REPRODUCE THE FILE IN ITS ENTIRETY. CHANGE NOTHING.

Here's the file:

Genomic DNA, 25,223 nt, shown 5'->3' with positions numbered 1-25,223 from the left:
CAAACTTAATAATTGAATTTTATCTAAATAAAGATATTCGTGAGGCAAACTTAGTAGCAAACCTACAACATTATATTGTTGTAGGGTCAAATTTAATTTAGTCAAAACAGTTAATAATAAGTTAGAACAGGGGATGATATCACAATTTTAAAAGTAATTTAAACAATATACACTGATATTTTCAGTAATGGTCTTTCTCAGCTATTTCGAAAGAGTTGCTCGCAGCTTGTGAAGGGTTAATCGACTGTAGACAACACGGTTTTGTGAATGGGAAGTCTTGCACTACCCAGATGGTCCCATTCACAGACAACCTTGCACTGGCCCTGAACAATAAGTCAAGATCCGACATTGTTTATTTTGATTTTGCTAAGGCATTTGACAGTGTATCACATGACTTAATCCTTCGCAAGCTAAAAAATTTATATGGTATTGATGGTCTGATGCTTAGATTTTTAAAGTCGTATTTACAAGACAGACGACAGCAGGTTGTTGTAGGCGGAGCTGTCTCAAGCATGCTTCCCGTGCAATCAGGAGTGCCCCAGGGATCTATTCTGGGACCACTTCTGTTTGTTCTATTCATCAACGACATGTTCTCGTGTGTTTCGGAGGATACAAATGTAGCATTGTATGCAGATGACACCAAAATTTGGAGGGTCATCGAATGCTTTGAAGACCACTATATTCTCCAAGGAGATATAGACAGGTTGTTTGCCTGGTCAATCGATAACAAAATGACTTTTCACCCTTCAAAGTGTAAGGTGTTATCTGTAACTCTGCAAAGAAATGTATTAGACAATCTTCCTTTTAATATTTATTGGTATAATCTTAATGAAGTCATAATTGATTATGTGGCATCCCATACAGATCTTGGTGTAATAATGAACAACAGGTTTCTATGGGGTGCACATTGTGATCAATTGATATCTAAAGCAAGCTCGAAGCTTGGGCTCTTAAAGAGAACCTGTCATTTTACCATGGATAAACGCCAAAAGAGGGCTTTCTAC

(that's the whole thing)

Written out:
Genomic DNA, 25,223 nt, shown 5'->3' with positions numbered 1-25,223 from the left:
CAAACTTAATAATTGAATTTTATCTAAATAAAGATATTCGTGAGGCAAACTTAGTAGCAAACCTACAACATTATATTGTTGTAGGGTCAAATTTAATTTAGTCAAAACAGTTAATAATAAGTTAGAACAGGGGATGATATCACAATTTTAAAAGTAATTTAAACAATATACACTGATATTTTCAGTAATGGTCTTTCTCAGCTATTTCGAAAGAGTTGCTCGCAGCTTGTGAAGGGTTAATCGACTGTAGACAACACGGTTTTGTGAATGGGAAGTCTTGCACTACCCAGATGGTCCCATTCACAGACAACCTTGCACTGGCCCTGAACAATAAGTCAAGATCCGACATTGTTTATTTTGATTTTGCTAAGGCATTTGACAGTGTATCACATGACTTAATCCTTCGCAAGCTAAAAAATTTATATGGTATTGATGGTCTGATGCTTAGATTTTTAAAGTCGTATTTACAAGACAGACGACAGCAGGTTGTTGTAGGCGGAGCTGTCTCAAGCATGCTTCCCGTGCAATCAGGAGTGCCCCAGGGATCTATTCTGGGACCACTTCTGTTTGTTCTATTCATCAACGACATGTTCTCGTGTGTTTCGGAGGATACAAATGTAGCATTGTATGCAGATGACACCAAAATTTGGAGGGTCATCGAATGCTTTGAAGACCACTATATTCTCCAAGGAGATATAGACAGGTTGTTTGCCTGGTCAATCGATAACAAAATGACTTTTCACCCTTCAAAGTGTAAGGTGTTATCTGTAACTCTGCAAAGAAATGTATTAGACAATCTTCCTTTTAATATTTATTGGTATAATCTTAATGAAGTCATAATTGATTATGTGGCATCCCATACAGATCTTGGTGTAATAATGAACAACAGGTTTCTATGGGGTGCACATTGTGATCAATTGATATCTAAAGCAAGCTCGAAGCTTGGGCTCTTAAAGAGAACCTGTCATTTTACCATGGATAAACGCCAAAAGAGGGCTTTCTAC